Bible story: Jacob Joseph
Of the twelve sons of Jacob, the youngest but one was Joseph, the child of Rachel. Although the character of Joseph is one of the purest to be found in Scripture, we see in it the injurious effects of parental partiality. Joseph, elated unduly by his father's preference, became a censor and informer upon his brethren, and thus incurred their bitter enmity. To add to their hostility, Joseph dreamed two dreams, which even his father, who seems to have discerned their prophetic character, censured his imprudence in repeating. In the first dream h i s brothers' sheaves of corn bowed down to his, w h i c h stood upright in their midst; a most fit type not only of their submission to him, but of their suing to him for corn in Egypt. The second dream was of a wider and higher import. It included his father and his mother, as well as his brethren, in the reverence done to him; and the emblems chosen leave little doubt that the dream prefigured the homage of all nature to Him whose sign was the Star of Bethlehem, and of whom Joseph was one of the clearest types.
Joseph sold by his brethren
The hatred of the sons of Jacob to their brother Joseph calumniated in a determination to take his life. The occasion they sought soon presented itself. Jacob was sojourning with his father, Isaac, at Hebron, and had sent his ten sons to feed the flocks at She-chem. Being anxious to hear how they fared, he sent Joseph to them with a loving message. Upon reaching Shechem, Joseph found that his brethren had gone on to Dothan, a place in the neighborhood, and he hastened after them. They recognized him at a distance, and resolved to kill him as soon as he came up. Reuben opposed their bloody design, and succeeded in changing it into a resolution to cast him into a neighboring pit, from which, he intended to deliver him. As soon as he arrived, they seized Joseph and cast him into the pit, and then sat down to eat bread. While thus engaged they saw a caravan of Arab merchants approaching by the highway which leads from Gilead through Dothan to Egypt, carrying to the latter country the spices and gums of the Syrian desert. At the suggestion of Judah, Joseph was sold to these Midianite merchants for twenty pieces of silver. The sons of Jacob then went back to their father with the tale that a wild beast had devoured Joseph, and the merchants went on to Egypt, carrying their captive with them. Upon reaching Egypt they sold him to Potiphar, the captain of Pharaoh's guard. Joseph was seventeen years old at this time.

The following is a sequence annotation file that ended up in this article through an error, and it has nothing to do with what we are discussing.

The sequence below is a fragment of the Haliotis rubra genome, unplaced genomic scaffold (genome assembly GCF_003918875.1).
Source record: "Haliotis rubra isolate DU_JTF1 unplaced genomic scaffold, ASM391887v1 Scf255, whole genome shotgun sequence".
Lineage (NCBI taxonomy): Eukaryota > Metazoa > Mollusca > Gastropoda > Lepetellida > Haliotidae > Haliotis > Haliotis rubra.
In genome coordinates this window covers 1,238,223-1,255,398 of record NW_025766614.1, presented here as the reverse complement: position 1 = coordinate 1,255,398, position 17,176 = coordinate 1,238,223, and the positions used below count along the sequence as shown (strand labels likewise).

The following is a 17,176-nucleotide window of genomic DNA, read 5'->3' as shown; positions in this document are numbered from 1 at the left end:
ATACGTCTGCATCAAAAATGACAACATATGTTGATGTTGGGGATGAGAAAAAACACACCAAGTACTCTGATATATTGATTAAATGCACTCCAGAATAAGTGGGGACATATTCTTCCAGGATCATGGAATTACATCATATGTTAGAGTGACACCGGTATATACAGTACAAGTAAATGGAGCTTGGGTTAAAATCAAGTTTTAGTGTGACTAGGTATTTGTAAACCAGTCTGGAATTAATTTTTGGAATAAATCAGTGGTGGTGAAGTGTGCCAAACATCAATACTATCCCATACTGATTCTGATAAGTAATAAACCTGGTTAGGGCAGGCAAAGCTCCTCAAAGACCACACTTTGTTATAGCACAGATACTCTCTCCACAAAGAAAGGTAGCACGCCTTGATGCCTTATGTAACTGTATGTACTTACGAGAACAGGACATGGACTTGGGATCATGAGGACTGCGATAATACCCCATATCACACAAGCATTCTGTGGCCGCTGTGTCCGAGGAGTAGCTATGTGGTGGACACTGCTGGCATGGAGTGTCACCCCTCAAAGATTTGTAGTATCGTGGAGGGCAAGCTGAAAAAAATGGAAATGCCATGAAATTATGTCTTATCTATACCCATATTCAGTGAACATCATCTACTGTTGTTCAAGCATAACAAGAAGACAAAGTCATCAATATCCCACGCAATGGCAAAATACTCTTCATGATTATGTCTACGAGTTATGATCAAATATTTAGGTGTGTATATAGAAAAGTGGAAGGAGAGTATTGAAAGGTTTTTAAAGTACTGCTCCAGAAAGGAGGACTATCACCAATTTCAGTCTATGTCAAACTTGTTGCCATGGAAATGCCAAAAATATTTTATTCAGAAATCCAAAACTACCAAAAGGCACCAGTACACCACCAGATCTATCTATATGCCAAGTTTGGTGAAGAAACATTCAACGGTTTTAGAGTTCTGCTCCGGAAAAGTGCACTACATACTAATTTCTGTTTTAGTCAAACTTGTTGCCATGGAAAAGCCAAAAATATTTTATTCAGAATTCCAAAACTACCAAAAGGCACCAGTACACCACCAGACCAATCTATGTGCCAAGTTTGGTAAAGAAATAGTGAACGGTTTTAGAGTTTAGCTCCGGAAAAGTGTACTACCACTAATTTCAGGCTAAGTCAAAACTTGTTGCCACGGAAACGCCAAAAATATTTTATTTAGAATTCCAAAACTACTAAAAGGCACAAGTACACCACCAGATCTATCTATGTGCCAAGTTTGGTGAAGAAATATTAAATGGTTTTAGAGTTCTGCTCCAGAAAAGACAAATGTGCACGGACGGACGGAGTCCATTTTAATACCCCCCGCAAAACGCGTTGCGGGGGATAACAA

Putting the cup in Benjamin's sack
The adventures of Joseph in Egypt, and the events which gained him the favor of Pharaoh, are known to all readers of the Bible. He became the chief minister of the great king, and rose to the second place in the kingdom. Having predicted the terrible famine, he prepared for it with so much wisdom and vigor thatwhen the neighboring countries were suffering the keenest want, the kingdom of Pharaoh was abundantly supplied, and able even to furnish food to its neighbors. The famine lasted seven years, and during its course the corn of the chosen family of Israel became exhausted, and Jacob was obliged to send his sons into Egypt to buy corn. Benjamin, the youngest, he kept at home. The sons of Jacob reached Egypt, and Joseph at once recognized his brethren, but they failed to recognize him, and fulfilled his first dream by doing humble homage to him, as the powerful minister of a mighty king. He affected great harshness this was done only to gain over them the power he was ready to use for their good. Benjamin having been sent down to Egypt in accordance with Joseph's demand, the latter determined to put into effect a stratagem which should test the strength of his brethren's affection for Benjamin. To effect this design, he ordered his steward to fill his brethren's sacks with corn, and to put every man's money in his sack, but to put into the sack of the youngest not only his money, but also the silver cup out of which he used to drink. This done, early the next morning they proceeded on their journey homeward, but had not gone far when they were overtaken by Joseph's steward, who reproached them with having stolen his lord's drinking cup. they indignantly denied the charge, but were dumbfounded when their sacks were searched and the cup found in Benjamin's sack. Overwhelmed with grief, for they had declared that he who should be proven the thief, should become the slave of Joseph, they returned to the city, and,- arriving in the presence of the viceroy, they fell on their faces at his feet in sorrowful submission. Judah made an eloquent plea in-behalf of Benjamin, and begged that Joseph would -take him as a slave in Benjamin's stead, and send the lad back to his father. Joseph, overcome with emotion at this generous offer, revealed himself to his brethren, and, calming their fears that he would revenge himself upon them, revealed to them his purpose to bring Jacob and his family into Egypt, where he could care for them and ensure them against suffering from the famine. (Gen. xliv., xlv.)
Joseph reveals himself to his brethren
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From: The Devotional and Practical Pictorial Family Bible, Copyright, by J. R. Jones, 1879.